Acclaimed director Kim Jee-woon (A Bittersweet Life, I Saw the Devil) returns to South Korea, following his Hollywood Arnie vehicle The Last Stand, for this a stunning, richly textured thriller set in the 1930s during Japan’s occupation of Korea. That ever-present star of Korean cinema Song Kang-ho (The Host, Thirst) plays an embittered police captain, Lee Jung-chool, charged with rooting out subversives for his Japanese masters. When local resistance leader Che-san (Lee Byung-hun) suspects Lee might be primed for turning, he tries to enlist him as a double-agent. What follows is a sprawling, suspenseful and serpentine action film that also resurfaces a painful and rarely rendered period of Korean history.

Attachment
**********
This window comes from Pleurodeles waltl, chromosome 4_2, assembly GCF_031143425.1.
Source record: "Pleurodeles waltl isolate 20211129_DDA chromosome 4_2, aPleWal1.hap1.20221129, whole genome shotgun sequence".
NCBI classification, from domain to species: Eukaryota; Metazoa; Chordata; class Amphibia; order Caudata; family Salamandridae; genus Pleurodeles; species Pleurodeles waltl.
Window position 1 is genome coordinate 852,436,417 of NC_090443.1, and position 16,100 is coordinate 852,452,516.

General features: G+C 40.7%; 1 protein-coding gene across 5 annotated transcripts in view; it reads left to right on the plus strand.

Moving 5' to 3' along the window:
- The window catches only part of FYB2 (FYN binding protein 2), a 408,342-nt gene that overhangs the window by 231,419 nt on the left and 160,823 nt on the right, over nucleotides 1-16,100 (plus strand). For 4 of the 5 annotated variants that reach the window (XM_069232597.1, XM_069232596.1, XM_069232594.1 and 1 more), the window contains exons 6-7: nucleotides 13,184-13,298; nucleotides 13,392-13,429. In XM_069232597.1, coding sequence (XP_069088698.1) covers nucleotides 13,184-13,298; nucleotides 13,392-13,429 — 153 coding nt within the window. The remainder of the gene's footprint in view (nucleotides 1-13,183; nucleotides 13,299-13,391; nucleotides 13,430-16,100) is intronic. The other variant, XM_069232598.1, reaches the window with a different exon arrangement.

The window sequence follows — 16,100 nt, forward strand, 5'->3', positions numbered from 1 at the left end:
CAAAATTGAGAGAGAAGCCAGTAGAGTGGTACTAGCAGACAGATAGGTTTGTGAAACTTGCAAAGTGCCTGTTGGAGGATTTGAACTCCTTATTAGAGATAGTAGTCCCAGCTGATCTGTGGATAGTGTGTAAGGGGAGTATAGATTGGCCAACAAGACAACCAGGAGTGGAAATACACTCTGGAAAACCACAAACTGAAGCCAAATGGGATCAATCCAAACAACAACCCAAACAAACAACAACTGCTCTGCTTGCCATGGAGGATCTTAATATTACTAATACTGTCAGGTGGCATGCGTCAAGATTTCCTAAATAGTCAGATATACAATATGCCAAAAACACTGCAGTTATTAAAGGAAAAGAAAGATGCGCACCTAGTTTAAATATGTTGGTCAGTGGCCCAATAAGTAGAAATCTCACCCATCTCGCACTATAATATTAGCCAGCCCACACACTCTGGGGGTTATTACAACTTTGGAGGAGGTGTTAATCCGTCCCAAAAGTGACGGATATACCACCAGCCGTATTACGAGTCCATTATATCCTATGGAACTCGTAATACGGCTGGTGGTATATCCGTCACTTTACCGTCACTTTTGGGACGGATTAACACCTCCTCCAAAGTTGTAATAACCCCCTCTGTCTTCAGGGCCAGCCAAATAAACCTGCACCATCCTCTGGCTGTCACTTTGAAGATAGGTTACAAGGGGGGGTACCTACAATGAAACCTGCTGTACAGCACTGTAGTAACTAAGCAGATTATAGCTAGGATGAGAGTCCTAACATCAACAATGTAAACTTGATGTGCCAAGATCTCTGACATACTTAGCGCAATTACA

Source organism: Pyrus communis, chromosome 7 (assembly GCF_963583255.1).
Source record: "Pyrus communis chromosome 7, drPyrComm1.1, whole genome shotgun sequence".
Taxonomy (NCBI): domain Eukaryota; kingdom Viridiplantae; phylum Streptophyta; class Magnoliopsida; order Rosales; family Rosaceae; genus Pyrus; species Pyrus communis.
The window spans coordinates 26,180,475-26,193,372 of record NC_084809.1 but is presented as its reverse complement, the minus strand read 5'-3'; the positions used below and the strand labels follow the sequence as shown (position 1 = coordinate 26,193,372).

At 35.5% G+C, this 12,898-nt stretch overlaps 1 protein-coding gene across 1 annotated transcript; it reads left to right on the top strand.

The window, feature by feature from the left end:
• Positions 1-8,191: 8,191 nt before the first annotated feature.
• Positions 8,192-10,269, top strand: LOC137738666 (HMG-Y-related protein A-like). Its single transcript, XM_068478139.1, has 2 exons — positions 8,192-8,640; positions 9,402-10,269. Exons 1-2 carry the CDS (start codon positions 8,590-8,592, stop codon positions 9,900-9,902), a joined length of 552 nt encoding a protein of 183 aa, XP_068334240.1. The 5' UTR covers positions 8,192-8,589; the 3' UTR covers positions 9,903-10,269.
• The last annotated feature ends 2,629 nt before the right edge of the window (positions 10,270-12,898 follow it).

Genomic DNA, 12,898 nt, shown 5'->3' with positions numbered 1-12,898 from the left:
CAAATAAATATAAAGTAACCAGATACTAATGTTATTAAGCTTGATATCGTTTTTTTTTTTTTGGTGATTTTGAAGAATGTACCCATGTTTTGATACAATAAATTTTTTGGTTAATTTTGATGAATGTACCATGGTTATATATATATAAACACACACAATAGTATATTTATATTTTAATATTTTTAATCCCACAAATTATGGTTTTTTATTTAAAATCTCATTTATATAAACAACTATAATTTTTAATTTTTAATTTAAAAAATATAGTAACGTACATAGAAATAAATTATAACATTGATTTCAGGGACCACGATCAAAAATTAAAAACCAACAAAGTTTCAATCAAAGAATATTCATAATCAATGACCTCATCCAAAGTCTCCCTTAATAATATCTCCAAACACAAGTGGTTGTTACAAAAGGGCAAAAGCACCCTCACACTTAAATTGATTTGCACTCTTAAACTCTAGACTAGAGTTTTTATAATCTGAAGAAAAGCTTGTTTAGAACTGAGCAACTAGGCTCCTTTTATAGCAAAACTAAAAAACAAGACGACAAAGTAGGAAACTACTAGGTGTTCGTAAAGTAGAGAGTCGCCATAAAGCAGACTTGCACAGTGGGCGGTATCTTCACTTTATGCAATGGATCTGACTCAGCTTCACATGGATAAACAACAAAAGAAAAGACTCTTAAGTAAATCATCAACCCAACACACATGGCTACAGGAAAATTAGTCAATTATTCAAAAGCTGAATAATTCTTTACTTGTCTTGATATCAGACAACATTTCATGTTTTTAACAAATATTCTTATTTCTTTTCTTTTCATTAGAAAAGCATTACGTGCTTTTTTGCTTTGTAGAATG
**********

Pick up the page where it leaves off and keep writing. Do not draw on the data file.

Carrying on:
Anyone familiar with Kim’s previous works will unsurprised at the intricate brilliance of his action set pieces, including a breath-taking sequence aboard a train that recalls his earlier The Good the Bad and the Weird. Coming in the same year as The Handmaiden and Okja, Kim’s Age of Shadows represents a third homeland return for another of Korean cinema’s titans, along with Park chan-wook and Bong Joon-ho, all of whom met with varying degrees of success with their previous Hollywood-backed dalliances (The Last Stand, Stoker and Snowpiercer, respectively). As such it’s a pertinent reminder of the continuing power and potency of Korean film.